A number of residents have emailed councillors asking for a referendum on the government’s proposed 3 Waters reform. This is how I replied to them:
Just by way of quick re-cap on Hutt City Council actions to date. When last year the four new water service entities were proposed, we had legal advice that as a Council we could not ‘opt in’ or ‘opt out’ on such a crucial issue without formal consultation with our residents. We waited to see the final form of the proposals so that we could do that consultation, and perhaps even hold a referendum. Then came the disappointing news the government had decided to make the reforms mandatory.
Officers have told me a rough estimate to hold a referendum in Lower Hutt is $185,000 – or $50,000 if we did it as part of the local body (postal vote) elections in September/October. Given that even if a referendum showed substantial majority opposition to the 3 Waters reform in the Hutt, the government is NOT going to change its mind, I don’t really see the point of such expenditure. (HCC has already ran a consultation exercise in April/May which drew 774 responses – 46% opposed to the new ‘mega’ water entities; 38% in support; 16% neutral/don’t know.)
In could be argued that the ‘referendum’ that really matters on the 3 Waters reforms will happen with next year’s general election. The National Party has said a number of times it will repeal and replace the government’s reform legislation.
What Hutt councillors can do in the meantime is put in a strong submission to the current Select Committee process hearing the Water Services Entities Bill suggesting improvements. We’re debating that this week, before the July 22 submissions deadline, and if you have suggestions or feedback I’d love to hear it (firstname.lastname@example.org)
In reality, a submission that just says “we’re against it”, without saying what would be better, will be ignored.
My major concern with the Hutt being put into ‘Entity C’ is the gross dilution of local accountability and the ability of residents to have a direct and meaningful say in water infrastructure investment and priorities. I would rather have seen an expanded Wellington Water set-up to get on to the backlog of necessary infrastructure upgrades and retention of that closer accountability. However, the information from the Water Infrastructure Commission Scotland (peer reviewed by two international accounting firms) was that the quantum of savings from economies for scale are best achieved by four new entities of the size proposed.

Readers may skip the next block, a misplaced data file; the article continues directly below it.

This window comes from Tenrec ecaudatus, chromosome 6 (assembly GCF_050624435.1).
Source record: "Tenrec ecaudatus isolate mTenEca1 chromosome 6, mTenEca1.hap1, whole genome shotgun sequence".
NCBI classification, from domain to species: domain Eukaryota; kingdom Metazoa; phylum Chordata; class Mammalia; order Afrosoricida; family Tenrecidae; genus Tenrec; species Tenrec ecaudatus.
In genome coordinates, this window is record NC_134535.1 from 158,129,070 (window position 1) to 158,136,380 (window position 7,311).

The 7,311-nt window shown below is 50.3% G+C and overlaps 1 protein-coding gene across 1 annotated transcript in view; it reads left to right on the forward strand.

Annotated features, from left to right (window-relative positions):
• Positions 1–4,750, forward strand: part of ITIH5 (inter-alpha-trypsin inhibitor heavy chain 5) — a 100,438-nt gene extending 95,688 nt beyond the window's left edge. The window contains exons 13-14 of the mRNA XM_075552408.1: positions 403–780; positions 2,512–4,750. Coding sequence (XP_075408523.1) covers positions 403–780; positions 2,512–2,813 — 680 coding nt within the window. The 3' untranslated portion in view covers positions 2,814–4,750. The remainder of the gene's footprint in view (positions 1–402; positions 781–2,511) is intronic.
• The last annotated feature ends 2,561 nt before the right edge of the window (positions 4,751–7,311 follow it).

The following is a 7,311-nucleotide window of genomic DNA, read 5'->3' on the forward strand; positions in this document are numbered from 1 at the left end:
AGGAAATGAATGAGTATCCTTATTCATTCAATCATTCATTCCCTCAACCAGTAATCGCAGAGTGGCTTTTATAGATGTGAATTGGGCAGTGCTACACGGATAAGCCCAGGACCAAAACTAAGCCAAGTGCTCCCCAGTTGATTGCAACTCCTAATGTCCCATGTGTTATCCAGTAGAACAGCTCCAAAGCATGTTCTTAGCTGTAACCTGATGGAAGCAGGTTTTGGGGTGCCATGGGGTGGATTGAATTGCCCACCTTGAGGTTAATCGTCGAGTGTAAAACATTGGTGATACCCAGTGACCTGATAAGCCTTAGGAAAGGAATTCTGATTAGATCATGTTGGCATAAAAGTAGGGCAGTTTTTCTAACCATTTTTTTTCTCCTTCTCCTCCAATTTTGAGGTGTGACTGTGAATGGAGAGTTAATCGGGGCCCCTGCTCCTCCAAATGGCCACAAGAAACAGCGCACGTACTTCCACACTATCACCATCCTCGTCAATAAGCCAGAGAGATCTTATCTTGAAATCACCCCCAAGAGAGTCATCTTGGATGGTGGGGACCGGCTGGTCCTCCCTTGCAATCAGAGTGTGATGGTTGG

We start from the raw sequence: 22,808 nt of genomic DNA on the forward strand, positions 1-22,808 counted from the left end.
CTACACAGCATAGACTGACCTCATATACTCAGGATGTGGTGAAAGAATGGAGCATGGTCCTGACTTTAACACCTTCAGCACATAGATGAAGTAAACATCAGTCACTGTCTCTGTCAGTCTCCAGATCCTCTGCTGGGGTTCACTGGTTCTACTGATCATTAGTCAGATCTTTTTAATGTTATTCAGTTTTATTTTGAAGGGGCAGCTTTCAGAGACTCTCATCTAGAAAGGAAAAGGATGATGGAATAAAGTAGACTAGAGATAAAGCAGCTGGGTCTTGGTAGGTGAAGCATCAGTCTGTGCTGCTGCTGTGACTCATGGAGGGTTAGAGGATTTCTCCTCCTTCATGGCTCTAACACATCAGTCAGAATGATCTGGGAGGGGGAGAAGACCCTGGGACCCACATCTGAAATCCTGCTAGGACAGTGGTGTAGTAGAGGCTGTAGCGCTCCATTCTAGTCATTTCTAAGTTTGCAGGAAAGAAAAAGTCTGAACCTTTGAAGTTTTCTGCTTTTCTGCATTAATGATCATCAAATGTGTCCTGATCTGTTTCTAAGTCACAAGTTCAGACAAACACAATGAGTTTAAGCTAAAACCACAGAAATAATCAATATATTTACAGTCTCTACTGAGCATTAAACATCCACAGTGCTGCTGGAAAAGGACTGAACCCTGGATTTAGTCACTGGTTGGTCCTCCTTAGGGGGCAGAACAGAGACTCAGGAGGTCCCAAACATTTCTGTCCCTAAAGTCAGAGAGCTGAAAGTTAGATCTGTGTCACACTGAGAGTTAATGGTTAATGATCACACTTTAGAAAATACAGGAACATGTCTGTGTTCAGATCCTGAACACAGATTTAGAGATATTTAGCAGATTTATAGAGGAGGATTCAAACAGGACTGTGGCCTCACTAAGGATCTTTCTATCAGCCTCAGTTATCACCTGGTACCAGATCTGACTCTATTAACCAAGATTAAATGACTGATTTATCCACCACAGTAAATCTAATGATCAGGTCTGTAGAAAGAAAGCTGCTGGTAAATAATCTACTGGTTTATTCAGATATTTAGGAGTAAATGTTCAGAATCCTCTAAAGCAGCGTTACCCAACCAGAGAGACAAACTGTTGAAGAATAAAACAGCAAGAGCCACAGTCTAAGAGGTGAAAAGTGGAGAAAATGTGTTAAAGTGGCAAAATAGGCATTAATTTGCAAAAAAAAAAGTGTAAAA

Quick thoughts on three aspects of the reforms (and again, open to your feedback):
- “They’re stealing ratepayers’ assets”. Are our reservoirs, treatment stations and many hundreds of kilometres of (ageing, leaking) pipes really assets (other than in terms of book value, and the ability to borrow against) given that pretty much NOBODY is in favour of selling/privatizing 3 Waters infrastructure? There are very strong safeguards now built in to ensure Entity C cannot sell the infrastructure it will take over (all 22 councils under Entity C would have to unanimously agree, and that would need to be followed by a referendum of citizens and a 75% majority in favour).
- Co-governance. I am in favour of the principle of one person, one vote and I believe representatives on key public bodies should be elected, not appointed. But I also believe in our partnership under the Treaty of Waitangi, and that Maori have a special interest in water quality issues. People will make up their own minds on whether it is fair that a section of society comprising 17% of our population will have 50% representation on the 3 Waters Regional Representation Groups. For my part I don’t feel it is a big issue in this case – after all, iwi/Maori are just as interested and invested in keeping the cost to families of running these 3 Waters entities to what is affordable.
- Lastly, the challenges ahead. There is a risk Lower Hutt residents could end up subsidizing other regions in Entity C with more significant water issues than ours – the Wairarapa and East Coast’s water shortages/droughts, for example. But equally, they could end up subsidizing the Hutt.
Just to give you a feel for the HUGE 3Waters costs facing our city:
- 60% of our pipes are due for renewal in the next 30 years (we’ve budgeted $532 million over the next decade)
- The Department of Internal Affairs has forecast that over a 30-year period, $3.02 billion of 3 Waters capital investment in Lower Hutt will be needed (our own officers believe that’s too high)
- Revised sea level rise estimates mean underground infrastructure in Petone and other low lying areas could be threatened much earlier than anticipated – perhaps within 20 years.
- We’ve budgeted $200 million for a replacement Seaview wastewater treatment plant in the 2030s. Not only could that be a significant under-estimate, but we may need to do the project earlier, and with climate change we may not be able to rebuild in Seaview.
Whatever your view on 3 Waters, I think we can agree that ‘doing nothing/the status quo’ will badly backfire on us in the years ahead.